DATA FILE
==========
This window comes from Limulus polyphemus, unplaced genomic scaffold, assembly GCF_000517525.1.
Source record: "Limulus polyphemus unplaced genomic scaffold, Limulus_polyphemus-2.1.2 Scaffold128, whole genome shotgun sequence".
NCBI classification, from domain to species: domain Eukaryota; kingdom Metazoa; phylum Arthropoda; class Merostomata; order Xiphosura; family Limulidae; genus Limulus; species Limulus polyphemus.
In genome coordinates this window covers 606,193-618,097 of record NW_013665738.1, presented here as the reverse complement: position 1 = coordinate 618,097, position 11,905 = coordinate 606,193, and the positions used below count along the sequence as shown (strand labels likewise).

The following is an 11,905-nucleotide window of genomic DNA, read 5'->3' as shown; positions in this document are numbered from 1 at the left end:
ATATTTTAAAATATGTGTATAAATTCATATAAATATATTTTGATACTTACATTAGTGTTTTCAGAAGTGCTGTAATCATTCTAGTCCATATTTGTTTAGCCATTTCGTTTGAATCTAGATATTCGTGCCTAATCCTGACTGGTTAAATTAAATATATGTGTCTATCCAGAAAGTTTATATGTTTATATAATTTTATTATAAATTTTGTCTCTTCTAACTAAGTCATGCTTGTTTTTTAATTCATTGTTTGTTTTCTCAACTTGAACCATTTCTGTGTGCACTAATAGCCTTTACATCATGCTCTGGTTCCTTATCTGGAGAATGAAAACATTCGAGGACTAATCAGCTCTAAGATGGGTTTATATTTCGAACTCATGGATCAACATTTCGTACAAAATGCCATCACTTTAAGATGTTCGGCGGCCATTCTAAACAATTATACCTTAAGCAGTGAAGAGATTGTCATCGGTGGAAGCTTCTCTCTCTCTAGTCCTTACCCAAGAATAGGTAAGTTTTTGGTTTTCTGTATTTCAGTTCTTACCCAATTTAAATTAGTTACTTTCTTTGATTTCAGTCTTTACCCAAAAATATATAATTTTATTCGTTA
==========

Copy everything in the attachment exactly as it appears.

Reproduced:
This window comes from Limulus polyphemus, unplaced genomic scaffold, assembly GCF_000517525.1.
Source record: "Limulus polyphemus unplaced genomic scaffold, Limulus_polyphemus-2.1.2 Scaffold128, whole genome shotgun sequence".
NCBI classification, from domain to species: domain Eukaryota; kingdom Metazoa; phylum Arthropoda; class Merostomata; order Xiphosura; family Limulidae; genus Limulus; species Limulus polyphemus.
In genome coordinates this window covers 606,193-618,097 of record NW_013665738.1, presented here as the reverse complement: position 1 = coordinate 618,097, position 11,905 = coordinate 606,193, and the positions used below count along the sequence as shown (strand labels likewise).

The following is an 11,905-nucleotide window of genomic DNA, read 5'->3' as shown; positions in this document are numbered from 1 at the left end:
ATATTTTAAAATATGTGTATAAATTCATATAAATATATTTTGATACTTACATTAGTGTTTTCAGAAGTGCTGTAATCATTCTAGTCCATATTTGTTTAGCCATTTCGTTTGAATCTAGATATTCGTGCCTAATCCTGACTGGTTAAATTAAATATATGTGTCTATCCAGAAAGTTTATATGTTTATATAATTTTATTATAAATTTTGTCTCTTCTAACTAAGTCATGCTTGTTTTTTAATTCATTGTTTGTTTTCTCAACTTGAACCATTTCTGTGTGCACTAATAGCCTTTACATCATGCTCTGGTTCCTTATCTGGAGAATGAAAACATTCGAGGACTAATCAGCTCTAAGATGGGTTTATATTTCGAACTCATGGATCAACATTTCGTACAAAATGCCATCACTTTAAGATGTTCGGCGGCCATTCTAAACAATTATACCTTAAGCAGTGAAGAGATTGTCATCGGTGGAAGCTTCTCTCTCTCTAGTCCTTACCCAAGAATAGGTAAGTTTTTGGTTTTCTGTATTTCAGTTCTTACCCAATTTAAATTAGTTACTTTCTTTGATTTCAGTCTTTACCCAAAAATATATAATTTTATTCGTTA